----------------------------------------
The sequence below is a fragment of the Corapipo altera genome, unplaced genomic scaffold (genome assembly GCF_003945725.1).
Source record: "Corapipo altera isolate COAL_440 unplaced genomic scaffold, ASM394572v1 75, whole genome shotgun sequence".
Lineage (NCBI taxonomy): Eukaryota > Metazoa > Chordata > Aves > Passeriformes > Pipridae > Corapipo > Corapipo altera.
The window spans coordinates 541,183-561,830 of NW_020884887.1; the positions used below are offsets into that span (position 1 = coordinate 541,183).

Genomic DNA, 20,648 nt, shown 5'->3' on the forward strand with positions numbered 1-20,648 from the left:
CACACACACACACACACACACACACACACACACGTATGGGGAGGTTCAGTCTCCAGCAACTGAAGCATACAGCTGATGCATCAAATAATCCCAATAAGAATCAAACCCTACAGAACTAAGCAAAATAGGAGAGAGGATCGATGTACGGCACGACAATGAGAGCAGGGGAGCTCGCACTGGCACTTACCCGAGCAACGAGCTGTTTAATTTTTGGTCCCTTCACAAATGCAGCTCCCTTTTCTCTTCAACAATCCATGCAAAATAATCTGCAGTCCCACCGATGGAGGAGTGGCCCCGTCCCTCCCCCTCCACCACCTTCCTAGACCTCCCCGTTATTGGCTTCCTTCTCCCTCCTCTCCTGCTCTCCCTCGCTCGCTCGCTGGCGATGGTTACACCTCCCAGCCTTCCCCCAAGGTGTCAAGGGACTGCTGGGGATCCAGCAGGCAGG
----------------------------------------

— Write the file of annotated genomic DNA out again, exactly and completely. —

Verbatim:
The sequence below is a fragment of the Corapipo altera genome, unplaced genomic scaffold (genome assembly GCF_003945725.1).
Source record: "Corapipo altera isolate COAL_440 unplaced genomic scaffold, ASM394572v1 75, whole genome shotgun sequence".
Lineage (NCBI taxonomy): Eukaryota > Metazoa > Chordata > Aves > Passeriformes > Pipridae > Corapipo > Corapipo altera.
The window spans coordinates 541,183-561,830 of NW_020884887.1; the positions used below are offsets into that span (position 1 = coordinate 541,183).

Genomic DNA, 20,648 nt, shown 5'->3' on the forward strand with positions numbered 1-20,648 from the left:
CACACACACACACACACACACACACACACACACGTATGGGGAGGTTCAGTCTCCAGCAACTGAAGCATACAGCTGATGCATCAAATAATCCCAATAAGAATCAAACCCTACAGAACTAAGCAAAATAGGAGAGAGGATCGATGTACGGCACGACAATGAGAGCAGGGGAGCTCGCACTGGCACTTACCCGAGCAACGAGCTGTTTAATTTTTGGTCCCTTCACAAATGCAGCTCCCTTTTCTCTTCAACAATCCATGCAAAATAATCTGCAGTCCCACCGATGGAGGAGTGGCCCCGTCCCTCCCCCTCCACCACCTTCCTAGACCTCCCCGTTATTGGCTTCCTTCTCCCTCCTCTCCTGCTCTCCCTCGCTCGCTCGCTGGCGATGGTTACACCTCCCAGCCTTCCCCCAAGGTGTCAAGGGACTGCTGGGGATCCAGCAGGCAGG